Posted on Saturday, June 29, 2013
In “The Black Mirror,” a series of brutal murders have occurred in Gotham City, Batman’s home town.
The Black Mirror – written by Scott Snyder and illustrated by Jock and Francisco Francavilla – was originally a story arc in Detective Comics 871-881. The artwork is very good, the writing is even better.
Like Scott Snyder’s story arc The Court Of Owls (which I’m reading now), Snyder’s Gotham City somehow corrupts its inhabitants. It’s an interesting perspective. It’s as-if the city literally has the power to corrupt in and of itself.
Posted on Sunday, June 23, 2013
In 1987 Frank Miller rewrote the origin of the Batman in Batman: Year One.
In The Man Who Laughs – written by Ed Brubaker and illustrated by Doug Mahnke and David Baron – they re-wrote the origin of The Joker and the Joker’s first encounter with Batman.
Brubacker’s Joker is violent and sadistic from the first page forward. Captain James Gordon and other officers are investigating a building filled with mutilated corpses. The Joker follows that with a trip to the Williams Medical Center. After killing the security guards, he arms the inmates and releases them on the streets. Batman must stop them. Stop him, and bring the sociopathic Joker to justice.
Posted on Friday, August 3, 2012
in Emotional, Relational, Social, Spiritual, Values
This the final entry in a three-part series on chains that lock us down.
To review, “Gotta Be My Way” people and “Drama Draggers” need gentleness; the gentleness God provides will certainly be sufficient.
When we’re chained to self-pity, we “Something I Can Never Have” envious people, need to rest in gratitude and contentment for what they have.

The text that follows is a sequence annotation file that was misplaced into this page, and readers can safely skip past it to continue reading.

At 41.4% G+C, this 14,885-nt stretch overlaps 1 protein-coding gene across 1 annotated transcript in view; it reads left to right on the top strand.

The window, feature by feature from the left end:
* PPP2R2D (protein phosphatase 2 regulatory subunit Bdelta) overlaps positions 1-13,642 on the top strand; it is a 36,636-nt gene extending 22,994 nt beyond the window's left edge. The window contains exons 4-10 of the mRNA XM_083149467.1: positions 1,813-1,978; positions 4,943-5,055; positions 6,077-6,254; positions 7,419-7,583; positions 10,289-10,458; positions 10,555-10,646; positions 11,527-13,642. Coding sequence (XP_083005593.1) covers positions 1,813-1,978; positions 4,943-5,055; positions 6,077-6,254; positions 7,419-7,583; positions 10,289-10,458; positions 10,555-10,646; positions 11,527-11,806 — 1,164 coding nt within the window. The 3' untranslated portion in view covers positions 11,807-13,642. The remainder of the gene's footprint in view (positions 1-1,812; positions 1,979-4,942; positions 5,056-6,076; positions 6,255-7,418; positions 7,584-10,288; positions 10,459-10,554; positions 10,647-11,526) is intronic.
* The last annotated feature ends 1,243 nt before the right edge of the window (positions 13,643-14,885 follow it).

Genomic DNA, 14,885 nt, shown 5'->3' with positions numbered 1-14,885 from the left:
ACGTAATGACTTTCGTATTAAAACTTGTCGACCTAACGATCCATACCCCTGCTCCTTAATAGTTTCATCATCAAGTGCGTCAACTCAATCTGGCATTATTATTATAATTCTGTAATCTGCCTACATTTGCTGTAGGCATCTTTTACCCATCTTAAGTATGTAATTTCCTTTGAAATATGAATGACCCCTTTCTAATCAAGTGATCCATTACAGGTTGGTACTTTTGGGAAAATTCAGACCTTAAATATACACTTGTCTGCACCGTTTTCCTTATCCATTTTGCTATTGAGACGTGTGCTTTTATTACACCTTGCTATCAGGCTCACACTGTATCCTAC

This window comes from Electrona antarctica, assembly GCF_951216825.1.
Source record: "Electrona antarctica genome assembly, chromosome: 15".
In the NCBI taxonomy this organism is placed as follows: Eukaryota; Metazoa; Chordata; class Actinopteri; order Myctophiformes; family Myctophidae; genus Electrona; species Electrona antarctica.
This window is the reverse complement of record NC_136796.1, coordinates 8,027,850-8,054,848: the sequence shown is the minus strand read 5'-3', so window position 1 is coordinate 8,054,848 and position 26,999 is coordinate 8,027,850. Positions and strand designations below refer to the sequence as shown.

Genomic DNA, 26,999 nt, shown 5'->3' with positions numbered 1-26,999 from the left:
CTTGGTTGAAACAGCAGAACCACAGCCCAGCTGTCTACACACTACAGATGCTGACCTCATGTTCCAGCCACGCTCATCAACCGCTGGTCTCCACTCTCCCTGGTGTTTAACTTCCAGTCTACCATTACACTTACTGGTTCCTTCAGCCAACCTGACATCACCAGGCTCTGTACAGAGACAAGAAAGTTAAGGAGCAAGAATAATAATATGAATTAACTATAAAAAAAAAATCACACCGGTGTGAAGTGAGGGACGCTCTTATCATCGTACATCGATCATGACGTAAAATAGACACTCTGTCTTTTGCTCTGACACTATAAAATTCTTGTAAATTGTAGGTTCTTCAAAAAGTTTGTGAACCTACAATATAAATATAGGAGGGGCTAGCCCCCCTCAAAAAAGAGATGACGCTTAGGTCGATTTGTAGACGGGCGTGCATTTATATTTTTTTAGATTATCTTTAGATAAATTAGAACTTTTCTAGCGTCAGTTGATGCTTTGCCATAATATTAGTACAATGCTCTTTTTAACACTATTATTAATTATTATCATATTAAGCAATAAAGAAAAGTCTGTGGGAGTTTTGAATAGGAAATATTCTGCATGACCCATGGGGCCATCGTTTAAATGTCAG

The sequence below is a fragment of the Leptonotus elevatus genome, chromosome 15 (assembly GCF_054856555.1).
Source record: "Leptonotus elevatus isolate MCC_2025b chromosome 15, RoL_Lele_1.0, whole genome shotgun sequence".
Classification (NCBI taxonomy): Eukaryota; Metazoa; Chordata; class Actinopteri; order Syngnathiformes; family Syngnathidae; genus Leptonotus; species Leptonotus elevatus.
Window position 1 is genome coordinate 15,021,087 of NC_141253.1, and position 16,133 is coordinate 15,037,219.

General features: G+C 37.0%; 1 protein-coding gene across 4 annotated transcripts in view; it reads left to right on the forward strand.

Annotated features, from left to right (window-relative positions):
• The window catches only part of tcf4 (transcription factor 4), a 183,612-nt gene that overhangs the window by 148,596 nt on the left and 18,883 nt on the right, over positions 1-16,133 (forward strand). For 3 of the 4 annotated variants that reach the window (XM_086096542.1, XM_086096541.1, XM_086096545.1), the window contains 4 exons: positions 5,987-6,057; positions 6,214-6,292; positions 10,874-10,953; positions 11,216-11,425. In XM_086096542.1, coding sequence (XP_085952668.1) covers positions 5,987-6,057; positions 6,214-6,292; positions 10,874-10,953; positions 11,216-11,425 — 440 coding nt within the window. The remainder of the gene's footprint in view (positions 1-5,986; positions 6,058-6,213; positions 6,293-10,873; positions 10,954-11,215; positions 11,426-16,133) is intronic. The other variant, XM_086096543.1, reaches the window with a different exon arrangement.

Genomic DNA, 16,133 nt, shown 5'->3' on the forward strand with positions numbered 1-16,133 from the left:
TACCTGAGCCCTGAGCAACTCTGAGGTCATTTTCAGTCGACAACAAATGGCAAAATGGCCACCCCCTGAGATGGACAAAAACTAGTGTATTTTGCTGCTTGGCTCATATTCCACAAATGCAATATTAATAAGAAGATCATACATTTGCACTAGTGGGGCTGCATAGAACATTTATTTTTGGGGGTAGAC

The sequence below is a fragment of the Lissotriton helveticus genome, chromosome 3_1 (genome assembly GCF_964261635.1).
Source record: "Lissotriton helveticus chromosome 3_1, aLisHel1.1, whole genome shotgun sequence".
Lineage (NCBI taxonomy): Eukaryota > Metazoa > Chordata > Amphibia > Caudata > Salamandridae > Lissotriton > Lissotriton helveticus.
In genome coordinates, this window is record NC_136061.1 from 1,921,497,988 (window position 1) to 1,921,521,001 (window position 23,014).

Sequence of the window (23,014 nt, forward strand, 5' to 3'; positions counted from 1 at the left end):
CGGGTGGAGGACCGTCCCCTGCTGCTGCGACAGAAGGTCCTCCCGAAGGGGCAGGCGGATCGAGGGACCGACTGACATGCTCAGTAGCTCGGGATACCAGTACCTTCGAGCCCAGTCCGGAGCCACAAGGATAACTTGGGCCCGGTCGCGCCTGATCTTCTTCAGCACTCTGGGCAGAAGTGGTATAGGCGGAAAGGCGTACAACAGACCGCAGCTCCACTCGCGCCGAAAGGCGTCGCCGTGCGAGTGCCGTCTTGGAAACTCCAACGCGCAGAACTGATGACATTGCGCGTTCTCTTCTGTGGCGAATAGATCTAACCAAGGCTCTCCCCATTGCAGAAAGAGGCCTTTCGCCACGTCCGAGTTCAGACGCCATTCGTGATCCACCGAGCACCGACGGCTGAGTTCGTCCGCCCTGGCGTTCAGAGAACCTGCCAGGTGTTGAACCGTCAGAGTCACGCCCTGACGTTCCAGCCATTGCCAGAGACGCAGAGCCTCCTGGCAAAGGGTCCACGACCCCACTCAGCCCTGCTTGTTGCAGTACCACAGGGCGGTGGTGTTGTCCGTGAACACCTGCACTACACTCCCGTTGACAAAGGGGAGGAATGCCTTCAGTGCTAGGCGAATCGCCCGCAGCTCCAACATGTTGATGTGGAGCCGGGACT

Shackle us to selfishness
Clamp our compassion
Fasten our desire to offer forgiveness
Latch us to loneliness
And padlock our potential
There is another chain that anchors us to our past.
Remember me, I want revenge.
I had many revenge fantasies when I was in junior high:
– Revenge against the guy who would flip my school books out of my hand.
– Revenge against the guy who would push me down the stairs.
– Revenge against the guy who sat on my chest and pummeled my face.
– Revenge against the guy who stuffed me upside down in the lunchroom trash can.
– Revenge…revenge…revenge…the stories would go on.
I had never been strong, powerful, popular or courageous, so my revenge fantasies were just that. No way to get back. No way to gather forces. And, no, I never told anyone in authority. I should have.
Amy and I saw incredible beauty and riches in Hawaii, and we saw signs of tragedy and injustice.
“How many steps does it take to become homeless? It depends.
Remember the owl in the old tootsie pop commercial? He would ask how many licks to get to the center of the pop; take a few and then chomp down on it. Task accomplished.
So needless to say it doesn’t take all that much to hit the streets for survival.
While healthy parents reflect the love of God, unhealthy shame-filled, uncaring, unloving parents can do just the opposite; especially those who call themselves “Christian.”